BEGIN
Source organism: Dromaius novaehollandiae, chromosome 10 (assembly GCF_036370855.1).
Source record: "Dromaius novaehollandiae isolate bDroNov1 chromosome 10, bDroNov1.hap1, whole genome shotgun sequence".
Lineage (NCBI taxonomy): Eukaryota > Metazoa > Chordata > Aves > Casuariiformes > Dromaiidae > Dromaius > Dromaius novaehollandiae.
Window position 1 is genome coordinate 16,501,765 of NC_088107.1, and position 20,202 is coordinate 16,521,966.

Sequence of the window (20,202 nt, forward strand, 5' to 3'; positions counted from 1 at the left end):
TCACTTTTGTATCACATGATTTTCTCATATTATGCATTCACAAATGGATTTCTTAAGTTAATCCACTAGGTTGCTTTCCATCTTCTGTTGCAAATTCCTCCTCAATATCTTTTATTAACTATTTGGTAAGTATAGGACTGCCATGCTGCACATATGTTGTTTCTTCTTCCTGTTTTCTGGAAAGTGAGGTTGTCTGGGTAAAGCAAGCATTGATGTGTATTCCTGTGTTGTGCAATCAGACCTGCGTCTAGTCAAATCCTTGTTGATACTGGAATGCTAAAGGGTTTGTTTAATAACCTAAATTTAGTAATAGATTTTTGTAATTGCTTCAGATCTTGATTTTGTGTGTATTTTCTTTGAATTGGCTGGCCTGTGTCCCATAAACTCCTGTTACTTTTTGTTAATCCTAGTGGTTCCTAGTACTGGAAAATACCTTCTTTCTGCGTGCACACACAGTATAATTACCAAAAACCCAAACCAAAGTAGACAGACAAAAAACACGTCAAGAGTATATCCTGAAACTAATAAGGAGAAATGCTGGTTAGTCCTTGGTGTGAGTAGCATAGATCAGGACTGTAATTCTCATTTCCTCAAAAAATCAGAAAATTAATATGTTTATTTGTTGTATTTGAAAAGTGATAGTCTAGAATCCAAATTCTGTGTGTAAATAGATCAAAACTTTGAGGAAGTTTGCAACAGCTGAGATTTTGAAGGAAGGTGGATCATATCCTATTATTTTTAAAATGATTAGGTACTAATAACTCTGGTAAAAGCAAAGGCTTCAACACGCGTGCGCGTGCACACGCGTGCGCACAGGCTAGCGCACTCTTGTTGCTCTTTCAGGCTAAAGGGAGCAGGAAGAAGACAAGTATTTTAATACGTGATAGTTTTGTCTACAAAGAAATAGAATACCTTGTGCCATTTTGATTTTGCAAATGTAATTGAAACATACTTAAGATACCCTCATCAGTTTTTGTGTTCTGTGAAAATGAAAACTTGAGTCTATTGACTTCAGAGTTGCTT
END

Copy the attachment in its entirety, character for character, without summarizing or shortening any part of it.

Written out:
Source organism: Dromaius novaehollandiae, chromosome 10 (assembly GCF_036370855.1).
Source record: "Dromaius novaehollandiae isolate bDroNov1 chromosome 10, bDroNov1.hap1, whole genome shotgun sequence".
Lineage (NCBI taxonomy): Eukaryota > Metazoa > Chordata > Aves > Casuariiformes > Dromaiidae > Dromaius > Dromaius novaehollandiae.
Window position 1 is genome coordinate 16,501,765 of NC_088107.1, and position 20,202 is coordinate 16,521,966.

Sequence of the window (20,202 nt, forward strand, 5' to 3'; positions counted from 1 at the left end):
TCACTTTTGTATCACATGATTTTCTCATATTATGCATTCACAAATGGATTTCTTAAGTTAATCCACTAGGTTGCTTTCCATCTTCTGTTGCAAATTCCTCCTCAATATCTTTTATTAACTATTTGGTAAGTATAGGACTGCCATGCTGCACATATGTTGTTTCTTCTTCCTGTTTTCTGGAAAGTGAGGTTGTCTGGGTAAAGCAAGCATTGATGTGTATTCCTGTGTTGTGCAATCAGACCTGCGTCTAGTCAAATCCTTGTTGATACTGGAATGCTAAAGGGTTTGTTTAATAACCTAAATTTAGTAATAGATTTTTGTAATTGCTTCAGATCTTGATTTTGTGTGTATTTTCTTTGAATTGGCTGGCCTGTGTCCCATAAACTCCTGTTACTTTTTGTTAATCCTAGTGGTTCCTAGTACTGGAAAATACCTTCTTTCTGCGTGCACACACAGTATAATTACCAAAAACCCAAACCAAAGTAGACAGACAAAAAACACGTCAAGAGTATATCCTGAAACTAATAAGGAGAAATGCTGGTTAGTCCTTGGTGTGAGTAGCATAGATCAGGACTGTAATTCTCATTTCCTCAAAAAATCAGAAAATTAATATGTTTATTTGTTGTATTTGAAAAGTGATAGTCTAGAATCCAAATTCTGTGTGTAAATAGATCAAAACTTTGAGGAAGTTTGCAACAGCTGAGATTTTGAAGGAAGGTGGATCATATCCTATTATTTTTAAAATGATTAGGTACTAATAACTCTGGTAAAAGCAAAGGCTTCAACACGCGTGCGCGTGCACACGCGTGCGCACAGGCTAGCGCACTCTTGTTGCTCTTTCAGGCTAAAGGGAGCAGGAAGAAGACAAGTATTTTAATACGTGATAGTTTTGTCTACAAAGAAATAGAATACCTTGTGCCATTTTGATTTTGCAAATGTAATTGAAACATACTTAAGATACCCTCATCAGTTTTTGTGTTCTGTGAAAATGAAAACTTGAGTCTATTGACTTCAGAGTTGCTT